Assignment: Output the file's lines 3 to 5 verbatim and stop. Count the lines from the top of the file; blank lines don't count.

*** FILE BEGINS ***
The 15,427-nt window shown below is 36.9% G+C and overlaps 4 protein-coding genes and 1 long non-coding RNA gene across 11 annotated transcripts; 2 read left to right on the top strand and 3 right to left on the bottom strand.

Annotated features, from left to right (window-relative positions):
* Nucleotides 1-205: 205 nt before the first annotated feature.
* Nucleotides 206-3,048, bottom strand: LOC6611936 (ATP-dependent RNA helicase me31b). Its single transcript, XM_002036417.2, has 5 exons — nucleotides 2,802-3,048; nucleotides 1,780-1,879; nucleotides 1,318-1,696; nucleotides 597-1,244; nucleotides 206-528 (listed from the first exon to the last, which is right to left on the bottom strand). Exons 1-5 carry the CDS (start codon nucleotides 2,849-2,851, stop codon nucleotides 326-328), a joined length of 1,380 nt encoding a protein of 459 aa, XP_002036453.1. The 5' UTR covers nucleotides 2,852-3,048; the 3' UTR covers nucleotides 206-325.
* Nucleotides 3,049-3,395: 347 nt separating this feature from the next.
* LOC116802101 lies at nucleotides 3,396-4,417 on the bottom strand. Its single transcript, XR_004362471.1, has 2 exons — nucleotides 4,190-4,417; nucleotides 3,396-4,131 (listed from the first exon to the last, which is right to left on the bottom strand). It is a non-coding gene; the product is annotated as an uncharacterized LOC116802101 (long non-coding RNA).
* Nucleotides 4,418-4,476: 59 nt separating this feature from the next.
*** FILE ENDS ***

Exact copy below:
* Nucleotides 1-205: 205 nt before the first annotated feature.
* Nucleotides 206-3,048, bottom strand: LOC6611936 (ATP-dependent RNA helicase me31b). Its single transcript, XM_002036417.2, has 5 exons — nucleotides 2,802-3,048; nucleotides 1,780-1,879; nucleotides 1,318-1,696; nucleotides 597-1,244; nucleotides 206-528 (listed from the first exon to the last, which is right to left on the bottom strand). Exons 1-5 carry the CDS (start codon nucleotides 2,849-2,851, stop codon nucleotides 326-328), a joined length of 1,380 nt encoding a protein of 459 aa, XP_002036453.1. The 5' UTR covers nucleotides 2,852-3,048; the 3' UTR covers nucleotides 206-325.
* Nucleotides 3,049-3,395: 347 nt separating this feature from the next.